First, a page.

mong the conspirators who assassinated Julius Caesar in 44 B.C. was Marcus Brutus. Caesar not only trusted Brutus but loved him dearly as a son. According to historians, Caesar first resisted the onslaught of the assassins. Then seeing Brutus among them with his dagger poised, he ceased to struggle, pulling his robe over his face and asking, “You too, Brutus?”
 
Seventy-five years later the Son of God and His betrayer hung dead, one on a wooden cross, the other from a tree. The circumstances of these two events signified contrasting life principles.

The cross held the faithful One, who died at the hands of His betrayers. Judas’ tree held a betrayer who died at his own hand. Jesus’ death was supremely generous. From its inception, the effect of His death fanned out like a life-giving shockwave throughout the eons and the cosmos. But Judas’ death was an ugly affair of inwardly imploding guilt. Jesus gave life to the world; Judas was an accessory to murder and then committed suicide. There couldn’t be a sharper distinction in two stories or characters. In our relationships with one another, we must choose between these two principles—either we will carry the cross, or we will double-cross.
 
Betrayal is the worst of social infractions. It violates more than a person; it violates also a cherished bond forged between two souls. It does so at the point of trust, where vulnerability is at its peak. Friendship has melted away normal defenses, rendering the blow much more severe than that of a feared enemy or a distrusted stranger. The psalmist understood this concept when he wrote: “For it is not an enemy who reproaches me, then I could bear it; nor is it one who hates me who has exalted himself against me, then I could hide myself from him. But it is you, a man my equal, my companion and my familiar friend; we who had sweet fellowship together” (Ps. 55:12-14, NASB).*
 
So let’s look at the process of healing from betrayal. It is something available to all, and is actually quite simple, logical, and, of course, biblical.
 
The Healing Process
First, assess the damage. Neither deny nor exaggerate the situation. While your feelings are important, they aren’t infallible. Through prayer and personal reflection, clarify the facts. There’s a chance you may be minimizing the situation; or you also may be overestimating how badly you’ve been treated. Often the wounds inflicted by abuse or other past traumas are reopened by smaller hurts. Do your best to get an objective reading of your current situation.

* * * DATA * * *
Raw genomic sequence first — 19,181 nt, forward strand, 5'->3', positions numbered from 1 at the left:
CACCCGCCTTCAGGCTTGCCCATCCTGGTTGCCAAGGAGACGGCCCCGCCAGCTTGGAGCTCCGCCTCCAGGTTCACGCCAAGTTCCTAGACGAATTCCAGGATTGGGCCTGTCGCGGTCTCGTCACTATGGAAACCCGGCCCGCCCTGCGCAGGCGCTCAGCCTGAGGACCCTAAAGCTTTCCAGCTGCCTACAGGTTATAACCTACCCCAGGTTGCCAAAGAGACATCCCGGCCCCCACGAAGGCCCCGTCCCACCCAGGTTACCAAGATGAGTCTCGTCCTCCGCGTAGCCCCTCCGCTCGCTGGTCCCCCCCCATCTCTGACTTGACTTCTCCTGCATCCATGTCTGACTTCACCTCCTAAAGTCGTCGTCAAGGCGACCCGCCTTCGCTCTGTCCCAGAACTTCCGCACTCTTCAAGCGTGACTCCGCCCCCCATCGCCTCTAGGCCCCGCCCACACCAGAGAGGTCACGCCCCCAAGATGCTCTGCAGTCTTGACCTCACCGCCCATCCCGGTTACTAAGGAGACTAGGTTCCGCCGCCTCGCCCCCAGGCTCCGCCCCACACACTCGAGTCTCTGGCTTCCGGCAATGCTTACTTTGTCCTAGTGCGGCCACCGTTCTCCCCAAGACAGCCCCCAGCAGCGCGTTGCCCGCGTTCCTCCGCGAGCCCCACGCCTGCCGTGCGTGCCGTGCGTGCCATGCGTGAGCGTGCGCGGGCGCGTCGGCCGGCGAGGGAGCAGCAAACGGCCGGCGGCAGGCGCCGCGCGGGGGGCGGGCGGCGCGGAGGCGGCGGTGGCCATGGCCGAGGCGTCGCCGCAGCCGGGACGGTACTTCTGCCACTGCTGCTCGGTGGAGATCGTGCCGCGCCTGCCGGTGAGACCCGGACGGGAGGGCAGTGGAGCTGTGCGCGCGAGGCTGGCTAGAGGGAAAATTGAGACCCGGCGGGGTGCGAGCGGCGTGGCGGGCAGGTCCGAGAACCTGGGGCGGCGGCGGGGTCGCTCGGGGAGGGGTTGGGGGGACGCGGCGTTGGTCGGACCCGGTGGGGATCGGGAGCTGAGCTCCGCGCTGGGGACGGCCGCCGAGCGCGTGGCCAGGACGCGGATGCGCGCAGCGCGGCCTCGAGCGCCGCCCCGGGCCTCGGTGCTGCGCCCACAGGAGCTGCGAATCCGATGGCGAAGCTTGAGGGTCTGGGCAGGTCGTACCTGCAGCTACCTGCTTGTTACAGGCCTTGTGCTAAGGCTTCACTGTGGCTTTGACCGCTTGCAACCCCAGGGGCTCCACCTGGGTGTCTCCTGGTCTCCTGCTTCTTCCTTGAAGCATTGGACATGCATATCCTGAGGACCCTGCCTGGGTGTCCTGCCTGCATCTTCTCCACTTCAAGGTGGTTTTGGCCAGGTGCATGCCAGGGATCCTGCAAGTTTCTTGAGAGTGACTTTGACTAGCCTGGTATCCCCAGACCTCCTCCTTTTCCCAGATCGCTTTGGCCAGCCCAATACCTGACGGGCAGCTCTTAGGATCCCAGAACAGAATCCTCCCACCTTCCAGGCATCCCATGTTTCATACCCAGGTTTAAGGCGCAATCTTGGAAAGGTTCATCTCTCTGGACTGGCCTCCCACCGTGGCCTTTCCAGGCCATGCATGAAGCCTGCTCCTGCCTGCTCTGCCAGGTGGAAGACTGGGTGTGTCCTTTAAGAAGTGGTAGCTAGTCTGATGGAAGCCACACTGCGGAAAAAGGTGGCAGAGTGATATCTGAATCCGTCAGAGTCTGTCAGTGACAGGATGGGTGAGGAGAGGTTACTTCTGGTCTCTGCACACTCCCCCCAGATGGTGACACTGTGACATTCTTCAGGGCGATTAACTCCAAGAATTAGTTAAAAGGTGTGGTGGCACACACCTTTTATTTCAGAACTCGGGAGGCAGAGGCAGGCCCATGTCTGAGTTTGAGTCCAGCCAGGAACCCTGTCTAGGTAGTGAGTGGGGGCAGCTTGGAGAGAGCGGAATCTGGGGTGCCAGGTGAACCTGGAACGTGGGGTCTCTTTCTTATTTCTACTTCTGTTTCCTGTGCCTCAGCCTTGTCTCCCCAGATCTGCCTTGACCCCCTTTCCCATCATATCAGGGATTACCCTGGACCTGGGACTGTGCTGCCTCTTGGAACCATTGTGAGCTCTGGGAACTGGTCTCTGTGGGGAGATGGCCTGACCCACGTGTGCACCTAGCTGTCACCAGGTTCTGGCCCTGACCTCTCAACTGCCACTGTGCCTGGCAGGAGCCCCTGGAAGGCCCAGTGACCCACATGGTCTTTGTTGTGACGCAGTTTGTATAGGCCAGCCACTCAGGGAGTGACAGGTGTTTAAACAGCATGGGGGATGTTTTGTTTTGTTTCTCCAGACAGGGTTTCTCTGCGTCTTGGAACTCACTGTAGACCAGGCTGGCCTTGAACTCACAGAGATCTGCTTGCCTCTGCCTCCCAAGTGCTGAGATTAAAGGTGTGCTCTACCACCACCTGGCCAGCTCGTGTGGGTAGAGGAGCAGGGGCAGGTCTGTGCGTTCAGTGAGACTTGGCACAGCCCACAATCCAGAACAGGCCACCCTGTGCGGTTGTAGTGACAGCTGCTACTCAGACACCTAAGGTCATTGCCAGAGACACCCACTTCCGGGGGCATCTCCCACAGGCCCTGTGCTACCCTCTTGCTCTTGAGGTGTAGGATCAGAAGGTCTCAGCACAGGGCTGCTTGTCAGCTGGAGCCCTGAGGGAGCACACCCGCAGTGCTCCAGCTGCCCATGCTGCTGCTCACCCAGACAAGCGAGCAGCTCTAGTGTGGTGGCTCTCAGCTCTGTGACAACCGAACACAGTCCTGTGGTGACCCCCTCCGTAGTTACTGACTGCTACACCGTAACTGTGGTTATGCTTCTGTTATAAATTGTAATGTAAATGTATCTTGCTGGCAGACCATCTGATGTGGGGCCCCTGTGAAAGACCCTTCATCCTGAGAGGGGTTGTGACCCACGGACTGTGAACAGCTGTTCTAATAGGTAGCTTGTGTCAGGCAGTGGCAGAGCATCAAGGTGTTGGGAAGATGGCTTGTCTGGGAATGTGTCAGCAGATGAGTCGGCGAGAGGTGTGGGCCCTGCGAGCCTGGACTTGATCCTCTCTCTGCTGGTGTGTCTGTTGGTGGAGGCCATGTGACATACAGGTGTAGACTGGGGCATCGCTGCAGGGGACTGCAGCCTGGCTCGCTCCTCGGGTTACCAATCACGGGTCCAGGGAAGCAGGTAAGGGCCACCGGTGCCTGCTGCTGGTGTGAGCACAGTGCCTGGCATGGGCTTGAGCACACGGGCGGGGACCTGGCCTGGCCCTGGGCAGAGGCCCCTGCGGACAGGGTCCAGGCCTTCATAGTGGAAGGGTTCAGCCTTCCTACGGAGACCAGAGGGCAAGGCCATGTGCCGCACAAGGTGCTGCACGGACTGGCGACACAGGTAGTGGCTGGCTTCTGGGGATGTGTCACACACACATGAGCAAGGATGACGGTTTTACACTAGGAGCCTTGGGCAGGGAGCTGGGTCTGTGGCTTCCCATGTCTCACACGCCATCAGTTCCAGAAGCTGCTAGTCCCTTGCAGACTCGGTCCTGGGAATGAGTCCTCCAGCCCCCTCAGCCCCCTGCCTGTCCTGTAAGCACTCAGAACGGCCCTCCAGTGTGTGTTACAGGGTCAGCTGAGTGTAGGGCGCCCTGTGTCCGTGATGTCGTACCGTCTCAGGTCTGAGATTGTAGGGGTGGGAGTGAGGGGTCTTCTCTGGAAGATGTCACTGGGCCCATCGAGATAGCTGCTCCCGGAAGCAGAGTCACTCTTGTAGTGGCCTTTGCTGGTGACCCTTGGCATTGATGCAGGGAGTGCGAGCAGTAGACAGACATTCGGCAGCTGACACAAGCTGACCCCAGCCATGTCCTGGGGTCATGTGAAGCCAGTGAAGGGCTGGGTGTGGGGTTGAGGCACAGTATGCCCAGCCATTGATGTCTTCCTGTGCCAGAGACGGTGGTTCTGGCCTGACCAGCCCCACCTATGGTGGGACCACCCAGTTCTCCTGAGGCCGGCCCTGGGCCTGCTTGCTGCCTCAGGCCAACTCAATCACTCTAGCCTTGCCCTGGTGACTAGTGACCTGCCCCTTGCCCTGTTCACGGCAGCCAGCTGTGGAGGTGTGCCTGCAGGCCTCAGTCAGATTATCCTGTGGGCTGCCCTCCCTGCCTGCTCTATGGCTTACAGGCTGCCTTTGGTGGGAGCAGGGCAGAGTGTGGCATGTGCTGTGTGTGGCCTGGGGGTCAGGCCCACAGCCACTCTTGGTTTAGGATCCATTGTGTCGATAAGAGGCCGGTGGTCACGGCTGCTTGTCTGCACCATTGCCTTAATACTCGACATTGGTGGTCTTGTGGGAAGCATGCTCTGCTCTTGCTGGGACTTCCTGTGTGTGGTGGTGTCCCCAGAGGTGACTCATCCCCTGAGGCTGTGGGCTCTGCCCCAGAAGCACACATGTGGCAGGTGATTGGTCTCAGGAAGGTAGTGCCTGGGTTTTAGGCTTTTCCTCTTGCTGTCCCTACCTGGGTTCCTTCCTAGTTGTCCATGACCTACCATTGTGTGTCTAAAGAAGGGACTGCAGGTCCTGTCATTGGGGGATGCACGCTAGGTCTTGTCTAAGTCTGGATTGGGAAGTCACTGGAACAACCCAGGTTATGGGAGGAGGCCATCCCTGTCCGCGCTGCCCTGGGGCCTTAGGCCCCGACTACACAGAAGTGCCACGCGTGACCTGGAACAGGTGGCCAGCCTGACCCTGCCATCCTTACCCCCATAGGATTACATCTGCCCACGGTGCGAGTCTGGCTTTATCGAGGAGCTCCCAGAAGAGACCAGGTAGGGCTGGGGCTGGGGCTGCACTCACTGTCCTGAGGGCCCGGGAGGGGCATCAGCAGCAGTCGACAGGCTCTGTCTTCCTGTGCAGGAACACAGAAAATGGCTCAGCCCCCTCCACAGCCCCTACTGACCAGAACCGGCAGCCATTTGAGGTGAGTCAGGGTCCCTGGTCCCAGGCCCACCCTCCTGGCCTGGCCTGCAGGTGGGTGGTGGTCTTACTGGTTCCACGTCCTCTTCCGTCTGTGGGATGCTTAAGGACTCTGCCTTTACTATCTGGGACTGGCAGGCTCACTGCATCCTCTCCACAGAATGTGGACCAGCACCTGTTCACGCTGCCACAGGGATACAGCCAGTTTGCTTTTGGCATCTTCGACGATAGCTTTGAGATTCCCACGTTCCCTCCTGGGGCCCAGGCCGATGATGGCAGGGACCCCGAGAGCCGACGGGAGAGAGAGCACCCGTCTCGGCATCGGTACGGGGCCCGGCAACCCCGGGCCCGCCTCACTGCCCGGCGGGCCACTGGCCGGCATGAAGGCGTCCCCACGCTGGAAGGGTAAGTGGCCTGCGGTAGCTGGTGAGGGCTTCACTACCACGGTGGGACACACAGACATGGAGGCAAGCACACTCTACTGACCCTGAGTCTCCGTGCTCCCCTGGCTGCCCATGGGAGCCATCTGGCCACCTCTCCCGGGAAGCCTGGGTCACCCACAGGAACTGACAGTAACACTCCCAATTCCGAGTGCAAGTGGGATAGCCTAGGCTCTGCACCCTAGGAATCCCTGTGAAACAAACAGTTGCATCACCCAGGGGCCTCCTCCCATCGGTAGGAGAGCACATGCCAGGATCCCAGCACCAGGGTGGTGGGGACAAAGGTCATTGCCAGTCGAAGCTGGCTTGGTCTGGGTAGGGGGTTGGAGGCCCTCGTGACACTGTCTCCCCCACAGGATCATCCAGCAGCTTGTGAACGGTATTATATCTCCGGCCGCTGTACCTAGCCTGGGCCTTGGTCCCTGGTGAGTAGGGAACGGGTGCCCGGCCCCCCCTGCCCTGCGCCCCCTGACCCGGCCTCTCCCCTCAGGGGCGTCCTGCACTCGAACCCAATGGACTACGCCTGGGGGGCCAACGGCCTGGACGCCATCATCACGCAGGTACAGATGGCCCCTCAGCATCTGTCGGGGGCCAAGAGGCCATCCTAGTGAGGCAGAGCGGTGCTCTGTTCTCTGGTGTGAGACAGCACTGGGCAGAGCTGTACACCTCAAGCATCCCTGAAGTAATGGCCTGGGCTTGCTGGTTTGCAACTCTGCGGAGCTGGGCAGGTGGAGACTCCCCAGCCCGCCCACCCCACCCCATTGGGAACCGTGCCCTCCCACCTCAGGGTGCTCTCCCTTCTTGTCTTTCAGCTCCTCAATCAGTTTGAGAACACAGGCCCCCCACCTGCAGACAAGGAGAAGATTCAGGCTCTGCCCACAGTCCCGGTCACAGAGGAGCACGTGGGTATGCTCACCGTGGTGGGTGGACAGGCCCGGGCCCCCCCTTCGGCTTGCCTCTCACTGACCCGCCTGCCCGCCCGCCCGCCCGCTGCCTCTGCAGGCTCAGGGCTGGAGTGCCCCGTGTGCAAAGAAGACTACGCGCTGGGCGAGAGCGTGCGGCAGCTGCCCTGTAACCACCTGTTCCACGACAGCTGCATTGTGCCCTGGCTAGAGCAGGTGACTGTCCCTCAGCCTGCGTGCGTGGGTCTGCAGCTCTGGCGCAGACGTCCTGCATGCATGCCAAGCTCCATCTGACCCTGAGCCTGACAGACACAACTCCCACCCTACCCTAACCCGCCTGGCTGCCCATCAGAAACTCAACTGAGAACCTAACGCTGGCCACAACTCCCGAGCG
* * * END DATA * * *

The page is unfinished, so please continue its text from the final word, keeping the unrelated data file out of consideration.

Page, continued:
It may be appropriate to follow gospel order according to Matthew 18:15-20 by approaching the offending party directly. If direct communication doesn’t bring healing, get counsel from a mature and trusted person, asking for their objective input and help in resolving the conflict. Be sure not to use this counsel as an excuse to “bite back” at your betrayer. If you do, you will only add sin to sin and compound the problem. The goal is to contain the fire of violated trust, not spread it.
 
It’s easy to be naive about the depravity of human nature in a “How-could-they-do-that?” sort of way. You must get past that. Accept the betrayal as proof that God’s proclamation of human inconsistency is true.
 
It can be difficult to resolve the psychological dissonance of broken trust. Time can soften the pang, but even then it continues to rattle in the breast for years. Don’t pathologize this. Some hurts we will carry to our graves. Accept the uneasy feelings that come from violated bonds, but then work toward doing all you can to resolve them.
 
Learn the lesson this experience teaches. There’s a marvelous principle woven throughout Scripture that might be called “beauty for ashes.” The principle involves the core lesson of the cross—that God can bring very, very good out of very, very bad. Jesus’ mission in this world was redemption; He redeemed the human race from sin. But the redemption extends beyond the saving of souls to the saving of situations. A friendship is a terrible thing to waste, but God can make something good out of the wreckage.
 
The Bible translator William Tyndale was betrayed by a friend, bringing him to prison and ultimately a heretic’s death of strangulation and burning at the stake. His last words were, “Lord, open the king of England’s eyes.” Within a year this prayer was answered as the king began to support the dissemination of Tyndale’s translations. As cliché as “they meant it for evil, but God meant it for good” (see Gen. 50:20) has become, it’s still a great thing to keep in mind. Let the cross speak to your situation; God takes the raw materials of human failure and from them fashions His own perfect, saving providence.